Rating (out of 10): 8.8
The Fallen Hero features a smooth, oily, milk-chocolate colored San Andrés wrapper, and a softly pointed cap. The band features a waving American flag design over a silver band. The Sentinel logo, an Eagle with wings spread, in front of a blue five-pointed star and a silver laurel, with a US-flag-patterned shield, adorns the front, above the words “Fallen Hero.”
The band application does appear a little bit sloppy, as if the overlapping ends were not glued to each other completely; one end is slightly upturned.
Perfect construction. No hard of soft spots, perfect cap, equally perfect cut. As always, using that Xikar XO.
I'm getting a floral, slightly woody scent along the barrel, with a bit of leather at the foot.
Cold draw is open with a slight bit of resistance. The flavor is predominantly cedar, with a slight hint of coffee.
Initial draw after lighting is mostly the same; cedar, with notes of coffee, and now a faint hint of cocoa.
Watching some documentary videos about the Battle of the Bulge, Battle of Haguenau, and Battle of Saarbrücken as I smoke.
Slight hint of caramel hiding in there somewhere. Nice, medium-bodied smoke. Light flavor, but a thick, creamy smoke that hangs in the mouth like a sweet syrup.
Burn is a little uneven, but I'm not quite ready to give up on it. But the ash is a lovely white with slight flaking.
The flavor is pretty consistent moving into the second third, with just a hint of cracked pepper starting to come in on the finish.
The burn is still somewhat uneven, but under control.
Still primarily a cedar flavor; not much complexity to the flavor, but it's consistent, and it's tasty. Besides, I think it's more important when smoking one of these to focus our attention on our Fallen Heroes, rather than on a complex flavor profile.
Right toward the end of the third, the burn goes pretty crazy, and needs a touchup.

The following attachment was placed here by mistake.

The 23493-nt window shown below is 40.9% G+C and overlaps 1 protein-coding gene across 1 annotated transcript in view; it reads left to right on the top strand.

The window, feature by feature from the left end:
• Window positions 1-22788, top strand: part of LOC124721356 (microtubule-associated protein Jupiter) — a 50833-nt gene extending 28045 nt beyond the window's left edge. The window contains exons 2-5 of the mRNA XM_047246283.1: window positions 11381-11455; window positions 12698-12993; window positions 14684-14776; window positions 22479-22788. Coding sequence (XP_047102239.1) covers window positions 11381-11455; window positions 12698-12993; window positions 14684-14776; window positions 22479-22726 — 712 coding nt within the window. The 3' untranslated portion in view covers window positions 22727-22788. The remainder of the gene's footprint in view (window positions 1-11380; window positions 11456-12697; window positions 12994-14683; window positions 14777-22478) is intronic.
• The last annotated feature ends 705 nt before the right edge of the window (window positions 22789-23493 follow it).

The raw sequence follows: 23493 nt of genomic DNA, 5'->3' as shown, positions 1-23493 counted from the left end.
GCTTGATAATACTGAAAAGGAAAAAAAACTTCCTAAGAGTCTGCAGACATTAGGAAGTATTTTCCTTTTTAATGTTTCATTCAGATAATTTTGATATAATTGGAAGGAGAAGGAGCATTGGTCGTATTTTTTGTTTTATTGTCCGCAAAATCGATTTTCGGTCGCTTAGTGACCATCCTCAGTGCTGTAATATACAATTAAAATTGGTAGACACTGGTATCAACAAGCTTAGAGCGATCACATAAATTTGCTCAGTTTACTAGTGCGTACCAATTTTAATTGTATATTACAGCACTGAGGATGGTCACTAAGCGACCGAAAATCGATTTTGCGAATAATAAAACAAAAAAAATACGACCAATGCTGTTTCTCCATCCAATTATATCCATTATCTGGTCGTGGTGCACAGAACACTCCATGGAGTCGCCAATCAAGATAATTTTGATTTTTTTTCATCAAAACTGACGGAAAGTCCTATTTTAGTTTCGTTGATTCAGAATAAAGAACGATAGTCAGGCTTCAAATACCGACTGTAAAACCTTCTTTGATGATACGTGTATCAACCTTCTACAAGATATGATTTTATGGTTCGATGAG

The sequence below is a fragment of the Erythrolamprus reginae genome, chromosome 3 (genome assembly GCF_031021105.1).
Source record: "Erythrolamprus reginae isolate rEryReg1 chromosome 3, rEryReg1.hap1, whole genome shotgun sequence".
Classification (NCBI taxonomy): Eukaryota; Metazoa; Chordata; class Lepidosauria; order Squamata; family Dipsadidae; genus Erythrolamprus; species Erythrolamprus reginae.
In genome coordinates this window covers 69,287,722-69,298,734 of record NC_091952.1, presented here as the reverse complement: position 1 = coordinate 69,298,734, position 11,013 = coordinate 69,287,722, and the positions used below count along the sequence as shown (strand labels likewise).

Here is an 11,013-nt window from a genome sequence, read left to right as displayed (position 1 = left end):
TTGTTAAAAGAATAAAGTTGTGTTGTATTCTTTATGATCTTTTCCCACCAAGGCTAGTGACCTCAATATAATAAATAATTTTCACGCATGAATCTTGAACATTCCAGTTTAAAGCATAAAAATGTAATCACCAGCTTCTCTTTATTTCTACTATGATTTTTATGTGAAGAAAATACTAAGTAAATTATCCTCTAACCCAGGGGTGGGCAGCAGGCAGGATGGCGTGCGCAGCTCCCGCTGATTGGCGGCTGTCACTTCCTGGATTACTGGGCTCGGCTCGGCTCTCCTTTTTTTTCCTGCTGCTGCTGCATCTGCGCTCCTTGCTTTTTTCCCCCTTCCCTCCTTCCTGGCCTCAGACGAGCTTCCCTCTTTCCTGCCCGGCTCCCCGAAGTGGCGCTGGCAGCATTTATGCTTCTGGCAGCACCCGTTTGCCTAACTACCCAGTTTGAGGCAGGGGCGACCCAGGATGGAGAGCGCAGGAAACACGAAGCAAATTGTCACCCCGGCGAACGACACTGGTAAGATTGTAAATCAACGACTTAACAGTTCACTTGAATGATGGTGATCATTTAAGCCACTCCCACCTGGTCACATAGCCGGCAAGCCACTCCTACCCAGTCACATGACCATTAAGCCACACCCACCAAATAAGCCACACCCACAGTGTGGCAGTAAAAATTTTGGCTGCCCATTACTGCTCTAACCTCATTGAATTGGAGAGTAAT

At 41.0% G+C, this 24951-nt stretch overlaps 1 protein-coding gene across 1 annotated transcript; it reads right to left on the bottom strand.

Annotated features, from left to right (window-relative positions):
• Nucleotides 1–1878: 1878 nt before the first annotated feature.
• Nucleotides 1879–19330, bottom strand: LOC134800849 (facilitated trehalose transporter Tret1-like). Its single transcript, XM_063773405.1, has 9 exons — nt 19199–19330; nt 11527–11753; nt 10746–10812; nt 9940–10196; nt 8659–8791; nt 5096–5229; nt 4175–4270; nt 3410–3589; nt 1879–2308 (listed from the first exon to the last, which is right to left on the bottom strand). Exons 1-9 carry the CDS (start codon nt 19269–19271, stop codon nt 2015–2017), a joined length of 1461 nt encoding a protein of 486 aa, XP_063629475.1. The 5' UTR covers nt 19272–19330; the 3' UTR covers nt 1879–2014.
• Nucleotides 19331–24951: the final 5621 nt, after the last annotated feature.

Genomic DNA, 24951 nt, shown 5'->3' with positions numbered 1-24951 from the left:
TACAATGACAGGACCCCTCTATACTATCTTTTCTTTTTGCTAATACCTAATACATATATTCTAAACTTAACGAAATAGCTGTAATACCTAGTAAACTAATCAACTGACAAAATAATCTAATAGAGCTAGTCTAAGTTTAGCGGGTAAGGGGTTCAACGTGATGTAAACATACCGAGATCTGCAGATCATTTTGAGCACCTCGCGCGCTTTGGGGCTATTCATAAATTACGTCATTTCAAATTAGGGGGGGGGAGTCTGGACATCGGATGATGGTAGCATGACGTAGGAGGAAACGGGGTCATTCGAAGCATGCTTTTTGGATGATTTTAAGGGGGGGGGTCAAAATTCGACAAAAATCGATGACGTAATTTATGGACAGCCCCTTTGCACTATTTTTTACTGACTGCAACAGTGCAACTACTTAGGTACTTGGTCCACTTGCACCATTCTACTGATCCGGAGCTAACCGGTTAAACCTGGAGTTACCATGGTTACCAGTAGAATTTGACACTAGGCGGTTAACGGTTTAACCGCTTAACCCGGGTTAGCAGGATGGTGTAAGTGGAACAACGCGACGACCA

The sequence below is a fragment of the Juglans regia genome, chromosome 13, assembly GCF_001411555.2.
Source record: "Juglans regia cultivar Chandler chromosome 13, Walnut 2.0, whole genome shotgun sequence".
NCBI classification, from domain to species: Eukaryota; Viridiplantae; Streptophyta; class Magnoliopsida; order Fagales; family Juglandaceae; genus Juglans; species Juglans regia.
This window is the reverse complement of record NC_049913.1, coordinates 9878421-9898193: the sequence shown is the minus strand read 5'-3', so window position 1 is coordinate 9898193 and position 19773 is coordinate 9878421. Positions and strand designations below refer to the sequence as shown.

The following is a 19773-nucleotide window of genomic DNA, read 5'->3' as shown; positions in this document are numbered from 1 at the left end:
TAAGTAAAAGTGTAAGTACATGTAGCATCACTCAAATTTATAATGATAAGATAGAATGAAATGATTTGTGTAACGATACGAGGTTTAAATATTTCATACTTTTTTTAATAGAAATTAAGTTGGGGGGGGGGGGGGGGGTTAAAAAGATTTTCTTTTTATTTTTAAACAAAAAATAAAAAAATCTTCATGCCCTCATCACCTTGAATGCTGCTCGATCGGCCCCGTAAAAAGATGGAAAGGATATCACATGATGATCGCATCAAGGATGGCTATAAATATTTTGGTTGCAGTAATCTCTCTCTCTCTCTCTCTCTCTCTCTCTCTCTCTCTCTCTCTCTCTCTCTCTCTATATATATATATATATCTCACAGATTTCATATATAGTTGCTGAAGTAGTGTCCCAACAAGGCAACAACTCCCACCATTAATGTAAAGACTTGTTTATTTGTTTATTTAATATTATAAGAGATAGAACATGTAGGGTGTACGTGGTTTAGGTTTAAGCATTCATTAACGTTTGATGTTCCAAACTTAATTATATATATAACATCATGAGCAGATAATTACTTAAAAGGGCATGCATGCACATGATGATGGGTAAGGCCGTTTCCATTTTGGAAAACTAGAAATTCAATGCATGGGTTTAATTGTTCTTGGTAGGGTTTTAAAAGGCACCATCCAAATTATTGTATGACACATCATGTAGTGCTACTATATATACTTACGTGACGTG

Cedary flavor right on through into the last third. I'm not expecting an sudden surprises at this point.
Burn is getting more erratic during the last third. More touchups are needed.
Little bit spicier as it nears the end.
I think if there was ever a cigar that required consistency instead of complexity, this is the one. Really, the point rating on this stick is pretty meaningless. It's a tasty cigar, and there's a deep meaning and sentiment behind smoking it. It doesn't make a lot of difference to me that the burn issues brought the score down; for this cigar... whatever. If it tasted terrible, that might be a different story, but I don't think Sentinel would put out a foul-tasting smoke and name it “Fallen Hero.”
Eventually, my YouTube watching stumbled upon documentary footage of the Allies liberating Concentration Camps such as Dachau, and I'm reflecting on the fact that this is what my grandfather and his friend were fighting against, whether they knew it at the time or not. They were both of them putting themselves in harm's way to defeat the greatest evil the world has ever known. I don't know whether to collapse into a sobbing mess, or scream and break things in a furious rage when I see these images, and consider that there are still today Americans who think that this is the ideal, that it's somehow okay, or worse, desirable, to treat human beings this way. It is heartbreaking, and it is infuriating.
I am proud to offer this smoking experience to the memory of one young man who so courageously gave his life, before it really even began, to put a stop to such evil.
Private James Edward Foley
28 April 1926 – 05 January 1945
D/275, 70th Infantry Division
Killed In Action